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Bob Doppelt

Bob Doppelt is the coordinator of the International Transformational Resilience Coalition (ITRC). He is trained in both counseling psychology (M.S.) and environmental science (M.S. Recreation and Park Management), and has combined the two fields throughout his career. In addition, he is trained in systems dynamics (systems thinking), and is a long-time mindfulness teacher and a Mindfulness-Based Stress Reduction Instructor. Due to his many years of work, in 2015 Bob was named one the world’s “50 Most Talented Social Innovators” by the World CRS Congress.

Early in his career Bob worked at the Lane County, Oregon, Juvenile Department as a delinquency prevention and family therapist.

He then founded and for 10 years directed the Pacific Rivers Council. In that role Bob led the campaign that led to what continues to be the largest river protection act in U.S. history, the 1988 Oregon Omnibus National Wild and Scenic Rivers Act. He also led the effort that created the Aquatic Ecosystem Conservation Strategy that the Clinton Administration adopted for federal lands across the Pacific Northwest. In addition, he led the efforts that established the Watershed Council movement that now brings non-profit, public, private landowners and residents together to plan conservation efforts in river basins throughout Oregon and many other states nationwide.

In 1996 Bob established The Resource Innovation Group (TRIG), which until 2002 was affiliated with the Hatfield School of Government at Portland State University, where Bob also taught Systems Thinking. In this role he led the efforts that, for the first time, formally engaged the State's of Washington and Oregon in ecological sustainability. He also proposed and managed the development of the first-ever State of the Environment Report for the State of Oregon (Oregon Progress Board), and helped to establish the State of Oregon Sustainability Board. He also consulted with private and non-profit firms in the U.S. and internationally on how to change their systems, products, and services to become more ecologically sustainable.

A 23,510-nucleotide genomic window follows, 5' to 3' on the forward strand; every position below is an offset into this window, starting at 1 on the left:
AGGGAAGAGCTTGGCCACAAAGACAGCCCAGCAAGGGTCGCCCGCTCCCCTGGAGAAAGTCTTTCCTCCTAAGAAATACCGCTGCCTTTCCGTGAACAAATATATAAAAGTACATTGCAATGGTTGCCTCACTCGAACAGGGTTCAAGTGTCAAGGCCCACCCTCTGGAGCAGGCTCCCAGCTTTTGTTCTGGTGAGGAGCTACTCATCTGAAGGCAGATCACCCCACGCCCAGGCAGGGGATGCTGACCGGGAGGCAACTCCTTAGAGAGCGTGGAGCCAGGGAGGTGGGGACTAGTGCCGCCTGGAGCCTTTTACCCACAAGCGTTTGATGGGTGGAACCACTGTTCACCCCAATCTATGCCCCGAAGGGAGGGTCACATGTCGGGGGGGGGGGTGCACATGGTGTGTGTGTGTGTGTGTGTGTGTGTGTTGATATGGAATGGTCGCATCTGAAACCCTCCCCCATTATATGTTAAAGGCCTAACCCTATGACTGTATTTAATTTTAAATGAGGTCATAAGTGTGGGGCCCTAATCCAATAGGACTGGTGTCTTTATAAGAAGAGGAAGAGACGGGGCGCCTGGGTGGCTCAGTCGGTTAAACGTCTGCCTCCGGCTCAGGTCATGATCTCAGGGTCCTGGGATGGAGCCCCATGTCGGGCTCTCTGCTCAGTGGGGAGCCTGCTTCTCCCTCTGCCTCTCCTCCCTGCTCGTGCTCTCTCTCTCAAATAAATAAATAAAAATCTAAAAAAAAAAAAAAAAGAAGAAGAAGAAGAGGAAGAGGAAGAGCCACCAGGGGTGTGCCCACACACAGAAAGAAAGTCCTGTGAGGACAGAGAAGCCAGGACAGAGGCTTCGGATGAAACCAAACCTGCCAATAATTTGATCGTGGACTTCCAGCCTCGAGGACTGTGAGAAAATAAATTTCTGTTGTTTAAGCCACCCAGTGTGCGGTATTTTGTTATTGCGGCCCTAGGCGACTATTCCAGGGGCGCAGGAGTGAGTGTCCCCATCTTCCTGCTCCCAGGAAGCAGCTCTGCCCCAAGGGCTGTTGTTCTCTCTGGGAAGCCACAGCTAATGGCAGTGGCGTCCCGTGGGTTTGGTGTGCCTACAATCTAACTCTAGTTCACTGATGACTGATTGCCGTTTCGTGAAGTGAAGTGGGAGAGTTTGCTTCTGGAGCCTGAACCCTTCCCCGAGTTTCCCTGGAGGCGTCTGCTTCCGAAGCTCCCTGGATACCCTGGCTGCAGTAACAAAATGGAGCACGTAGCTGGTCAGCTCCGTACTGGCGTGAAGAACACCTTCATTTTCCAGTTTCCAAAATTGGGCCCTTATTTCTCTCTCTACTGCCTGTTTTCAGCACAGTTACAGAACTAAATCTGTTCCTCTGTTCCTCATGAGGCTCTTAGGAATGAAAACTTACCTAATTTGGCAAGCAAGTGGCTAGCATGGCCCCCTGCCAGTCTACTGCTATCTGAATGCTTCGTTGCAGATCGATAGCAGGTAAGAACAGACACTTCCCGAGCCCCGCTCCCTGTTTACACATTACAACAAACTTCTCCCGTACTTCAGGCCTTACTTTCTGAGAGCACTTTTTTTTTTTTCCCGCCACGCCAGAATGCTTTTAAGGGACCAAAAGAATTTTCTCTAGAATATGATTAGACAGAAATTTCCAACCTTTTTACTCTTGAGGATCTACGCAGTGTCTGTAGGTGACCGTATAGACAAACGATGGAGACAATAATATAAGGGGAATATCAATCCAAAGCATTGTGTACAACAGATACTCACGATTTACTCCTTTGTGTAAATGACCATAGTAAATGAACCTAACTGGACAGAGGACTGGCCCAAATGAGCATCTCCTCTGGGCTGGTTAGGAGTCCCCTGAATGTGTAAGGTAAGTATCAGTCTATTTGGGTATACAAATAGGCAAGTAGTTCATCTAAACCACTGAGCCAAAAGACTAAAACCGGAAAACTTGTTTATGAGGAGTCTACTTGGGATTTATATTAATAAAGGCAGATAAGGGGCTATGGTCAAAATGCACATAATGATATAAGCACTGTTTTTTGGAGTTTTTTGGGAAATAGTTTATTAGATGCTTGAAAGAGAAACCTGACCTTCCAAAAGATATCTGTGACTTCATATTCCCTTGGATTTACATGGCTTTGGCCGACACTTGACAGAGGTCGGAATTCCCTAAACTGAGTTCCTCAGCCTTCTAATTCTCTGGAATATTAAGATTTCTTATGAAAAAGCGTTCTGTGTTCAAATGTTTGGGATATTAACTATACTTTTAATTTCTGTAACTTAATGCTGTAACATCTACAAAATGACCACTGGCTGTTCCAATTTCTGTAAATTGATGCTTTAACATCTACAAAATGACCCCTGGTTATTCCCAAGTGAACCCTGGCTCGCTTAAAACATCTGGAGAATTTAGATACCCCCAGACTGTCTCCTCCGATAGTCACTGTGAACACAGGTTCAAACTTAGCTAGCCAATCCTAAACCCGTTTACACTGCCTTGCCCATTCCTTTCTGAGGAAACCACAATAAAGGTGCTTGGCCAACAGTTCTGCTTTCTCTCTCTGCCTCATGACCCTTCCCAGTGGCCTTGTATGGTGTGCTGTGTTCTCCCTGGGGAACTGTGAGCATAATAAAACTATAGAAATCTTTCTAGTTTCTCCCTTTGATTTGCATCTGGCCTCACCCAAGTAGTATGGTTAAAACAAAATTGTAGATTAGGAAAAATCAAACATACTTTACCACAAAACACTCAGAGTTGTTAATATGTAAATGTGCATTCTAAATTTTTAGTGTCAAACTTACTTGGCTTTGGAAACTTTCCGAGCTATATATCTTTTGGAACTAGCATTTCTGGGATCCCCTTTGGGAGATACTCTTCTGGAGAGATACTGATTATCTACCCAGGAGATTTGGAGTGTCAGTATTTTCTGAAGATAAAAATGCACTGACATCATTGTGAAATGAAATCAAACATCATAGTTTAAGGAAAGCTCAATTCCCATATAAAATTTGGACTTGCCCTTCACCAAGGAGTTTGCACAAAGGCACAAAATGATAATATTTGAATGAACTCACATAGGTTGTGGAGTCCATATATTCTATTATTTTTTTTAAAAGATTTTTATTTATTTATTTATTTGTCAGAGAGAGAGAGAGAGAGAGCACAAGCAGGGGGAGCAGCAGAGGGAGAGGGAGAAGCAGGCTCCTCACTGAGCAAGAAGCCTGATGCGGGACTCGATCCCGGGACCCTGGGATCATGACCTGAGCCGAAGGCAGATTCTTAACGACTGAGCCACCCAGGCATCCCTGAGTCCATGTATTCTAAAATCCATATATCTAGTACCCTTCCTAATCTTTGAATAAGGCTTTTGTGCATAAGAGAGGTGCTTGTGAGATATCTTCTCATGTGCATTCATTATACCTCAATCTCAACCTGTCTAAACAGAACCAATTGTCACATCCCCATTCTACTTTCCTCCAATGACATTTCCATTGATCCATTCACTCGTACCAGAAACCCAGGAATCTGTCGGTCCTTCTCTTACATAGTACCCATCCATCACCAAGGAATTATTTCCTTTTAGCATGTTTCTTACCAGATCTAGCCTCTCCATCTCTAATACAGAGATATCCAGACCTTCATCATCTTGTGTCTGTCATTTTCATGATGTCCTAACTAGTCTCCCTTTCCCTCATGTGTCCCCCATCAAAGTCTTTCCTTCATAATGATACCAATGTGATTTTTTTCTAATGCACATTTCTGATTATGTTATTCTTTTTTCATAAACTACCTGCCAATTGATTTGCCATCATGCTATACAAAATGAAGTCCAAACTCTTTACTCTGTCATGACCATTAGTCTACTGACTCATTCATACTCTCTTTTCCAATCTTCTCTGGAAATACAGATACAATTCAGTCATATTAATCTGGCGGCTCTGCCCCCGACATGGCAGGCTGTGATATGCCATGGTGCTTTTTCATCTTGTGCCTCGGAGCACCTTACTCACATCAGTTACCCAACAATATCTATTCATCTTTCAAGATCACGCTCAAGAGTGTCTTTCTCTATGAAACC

TRIG moved its affiliation to the University of Oregon in 2003 and remained there until 2018. During most of that period Bob directed the UO Climate Leadership Initiative (CLI) in the Institute for a Sustainable Environment. CLI was one of the first programs in the U.S. that helped states, counties, and cities nationwide design climate mitigation and adaptation programs and policies. Under his direction, for instance, played a leadership role in creating the U.S. climate adaptation and resilience movement by organizing the SE Florida Climate Resilience Compact, hosting the Climate Access climate communications program, establishing the American Society of Adaptation Professionals (ASAP), and helping numerous states, counties, and cities develop their first climate adaptation plans. From 2003 until 2018 Bob also taught Systems Thinking and Global Warming Policy in the UO Department of Planning, Public Policy, and Management.

Through his work on climate adaptation that Bob realized that the mental health and psychosocial impacts of the climate crisis were not being addressed. This led him in 2013 to organized the International Transformational Resilience Coalition (ITRC), which is now led by a national steering committee composed of 20-plus leaders representing major resiliency, health, faith, and other organizations, as well as local steering committees in different parts of the U.S. The ITRC now has partners in the mental health, resilience, climate, disaster response, faith, and other professionals working to build psychological and psychosocial resilience for the traumas and toxic stresses generated by climate change in Canada, Europe, Australia, New Zealand and other nations worldwide.

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